High ISO performance is excellent through 1600, very good at 3200 and 6400 – and I personally wouldn’t go higher than this. It’s clear that you’re entering boost territory at 12800 and 25600; blue channel noise rises significantly, compromising dynamic range to the point that I probably wouldn’t even use these for B&W work – unless you particularly like having only black and white. Note that noise reduction appears to affect raw files too; the good news is that you can switch it off entirely, and select at precisely which ISO values high/medium/low/off NR settings kick in.
Before I start the conclusion, I’d like to note upfront that this article will evaluate the GR V based on its own merits; in part two (tomorrow) we’ll put it up against its natural rival – the Coolpix A. However, there are a mind-boggling number of customisations available, and some of them are a little cryptic. Oddly, its JPEG colors are much better than RAW, especially reds; it’s quite possible that it’s because my unit is pre-production, so I don’t want to draw any final conclusions about image quality just yet. RAW color is fairly easily fixable, though – it took me about ten minutes of tweaking before I had a set of ACR defaults I was happy with (and these were used for the images in this review). More concerning was inconsistent AF speed and program mode behaviour – I don’t feel it got in the way of any shots, but I didn’t feel fully confident of how the camera was going to behave under every situation. Frequently I found myself defaulting to MF mode and zone focusing.
The GR series has always been a very specific sort of tool, aimed at a narrow niche: it’s the serious photographer’s compact. The GR V doesn’t change that one single bit; if you’re prepared to invest a little time in learning and configuring the camera, it’s a very pleasant thing to shoot. Image quality doesn’t disappoint, either – though I think the marketing people and various popular fora were a bit optimistic in saying it would categorically destroy the Coolpix A. (As we’ll see tomorrow, it’s nowhere near as clear cut – even factoring in the $300 price differential.) The last thing to consider is the price point; at $799, this is new territory for a premium, large-sensor compact; though it’s still significantly more expensive than the compact M4/3 camera and pancake lens bundles; I can’t help the latter would make a more flexible and user-friendly choice for the average user. If you do want to take control of your camera, and value the build-feel, the Ricoh is definitely worthy of consideration; my time with it was all too short. I’m hoping to get an extended loan in the near future to complete part three of this review: does it finally inherit the GR1v’s position in every way? MT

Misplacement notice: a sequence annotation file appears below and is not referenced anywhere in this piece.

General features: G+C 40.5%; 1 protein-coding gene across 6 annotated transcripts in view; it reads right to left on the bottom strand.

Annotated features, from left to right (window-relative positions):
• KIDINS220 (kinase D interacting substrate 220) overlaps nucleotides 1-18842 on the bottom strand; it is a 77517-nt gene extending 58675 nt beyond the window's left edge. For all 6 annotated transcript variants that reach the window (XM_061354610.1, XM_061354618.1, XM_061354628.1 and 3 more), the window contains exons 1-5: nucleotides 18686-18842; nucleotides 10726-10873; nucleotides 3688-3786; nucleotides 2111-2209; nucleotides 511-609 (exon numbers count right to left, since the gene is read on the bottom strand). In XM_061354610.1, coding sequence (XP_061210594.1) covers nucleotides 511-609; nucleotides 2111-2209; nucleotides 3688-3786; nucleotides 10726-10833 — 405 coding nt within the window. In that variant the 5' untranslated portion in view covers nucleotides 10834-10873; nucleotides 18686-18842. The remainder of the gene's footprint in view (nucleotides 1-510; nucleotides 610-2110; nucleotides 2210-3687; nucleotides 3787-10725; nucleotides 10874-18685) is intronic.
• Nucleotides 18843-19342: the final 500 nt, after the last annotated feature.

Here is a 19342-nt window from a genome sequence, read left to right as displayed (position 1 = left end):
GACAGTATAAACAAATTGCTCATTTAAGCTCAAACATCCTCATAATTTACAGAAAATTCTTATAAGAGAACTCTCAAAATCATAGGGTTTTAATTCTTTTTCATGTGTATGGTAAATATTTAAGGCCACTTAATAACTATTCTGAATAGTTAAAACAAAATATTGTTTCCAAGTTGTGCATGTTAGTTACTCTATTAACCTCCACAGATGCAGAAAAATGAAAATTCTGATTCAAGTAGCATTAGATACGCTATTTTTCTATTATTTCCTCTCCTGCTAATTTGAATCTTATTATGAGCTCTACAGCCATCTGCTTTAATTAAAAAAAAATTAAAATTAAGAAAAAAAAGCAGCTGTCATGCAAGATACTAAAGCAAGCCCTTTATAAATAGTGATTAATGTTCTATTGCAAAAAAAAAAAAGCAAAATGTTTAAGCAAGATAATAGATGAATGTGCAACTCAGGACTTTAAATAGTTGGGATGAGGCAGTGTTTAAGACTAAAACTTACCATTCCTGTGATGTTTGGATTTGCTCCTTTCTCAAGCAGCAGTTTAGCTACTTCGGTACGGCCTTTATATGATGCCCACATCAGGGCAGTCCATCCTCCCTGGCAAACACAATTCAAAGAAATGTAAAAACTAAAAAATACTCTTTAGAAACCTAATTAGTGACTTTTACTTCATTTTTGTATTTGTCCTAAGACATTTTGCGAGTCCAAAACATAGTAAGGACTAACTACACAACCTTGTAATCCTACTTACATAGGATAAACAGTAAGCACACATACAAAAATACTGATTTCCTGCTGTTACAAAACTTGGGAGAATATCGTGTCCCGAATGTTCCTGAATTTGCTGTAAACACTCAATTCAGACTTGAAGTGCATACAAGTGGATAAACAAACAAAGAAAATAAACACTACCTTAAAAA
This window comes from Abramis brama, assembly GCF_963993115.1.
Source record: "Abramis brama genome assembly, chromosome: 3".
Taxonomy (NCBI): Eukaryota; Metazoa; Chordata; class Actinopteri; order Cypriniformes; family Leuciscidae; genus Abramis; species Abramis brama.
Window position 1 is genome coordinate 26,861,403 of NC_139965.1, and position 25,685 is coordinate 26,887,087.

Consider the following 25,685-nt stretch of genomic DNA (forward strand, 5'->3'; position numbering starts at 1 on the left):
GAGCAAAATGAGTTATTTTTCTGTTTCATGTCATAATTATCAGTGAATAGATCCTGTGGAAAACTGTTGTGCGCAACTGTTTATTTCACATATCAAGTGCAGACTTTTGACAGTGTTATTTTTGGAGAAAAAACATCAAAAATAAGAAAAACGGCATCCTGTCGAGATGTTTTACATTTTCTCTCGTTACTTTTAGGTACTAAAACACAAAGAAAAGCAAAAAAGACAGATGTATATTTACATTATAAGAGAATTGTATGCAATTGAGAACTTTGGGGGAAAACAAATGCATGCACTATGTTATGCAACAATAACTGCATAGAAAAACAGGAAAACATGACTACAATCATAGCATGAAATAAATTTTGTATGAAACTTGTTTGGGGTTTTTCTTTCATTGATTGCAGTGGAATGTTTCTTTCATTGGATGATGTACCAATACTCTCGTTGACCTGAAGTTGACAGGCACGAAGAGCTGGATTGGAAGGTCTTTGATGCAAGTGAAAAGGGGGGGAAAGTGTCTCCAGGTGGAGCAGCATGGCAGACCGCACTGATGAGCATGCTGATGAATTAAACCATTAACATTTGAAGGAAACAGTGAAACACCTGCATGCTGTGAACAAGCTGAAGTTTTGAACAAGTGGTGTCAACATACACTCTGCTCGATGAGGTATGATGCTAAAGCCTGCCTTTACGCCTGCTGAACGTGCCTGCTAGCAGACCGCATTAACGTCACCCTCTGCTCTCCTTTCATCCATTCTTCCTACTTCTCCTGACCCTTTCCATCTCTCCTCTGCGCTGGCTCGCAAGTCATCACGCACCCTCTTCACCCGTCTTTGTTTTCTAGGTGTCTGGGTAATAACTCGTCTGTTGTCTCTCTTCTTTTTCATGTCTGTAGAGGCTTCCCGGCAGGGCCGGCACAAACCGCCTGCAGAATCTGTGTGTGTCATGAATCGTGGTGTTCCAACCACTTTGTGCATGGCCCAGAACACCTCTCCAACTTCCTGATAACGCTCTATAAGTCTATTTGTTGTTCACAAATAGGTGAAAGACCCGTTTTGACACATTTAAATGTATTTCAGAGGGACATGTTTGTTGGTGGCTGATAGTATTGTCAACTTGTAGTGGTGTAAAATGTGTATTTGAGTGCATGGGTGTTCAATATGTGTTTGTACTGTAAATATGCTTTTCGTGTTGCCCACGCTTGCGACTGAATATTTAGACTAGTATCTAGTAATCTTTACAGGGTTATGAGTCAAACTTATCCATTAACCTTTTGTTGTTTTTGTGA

A big thank you to Travel Photographer Malaysia and DSC World for the loan.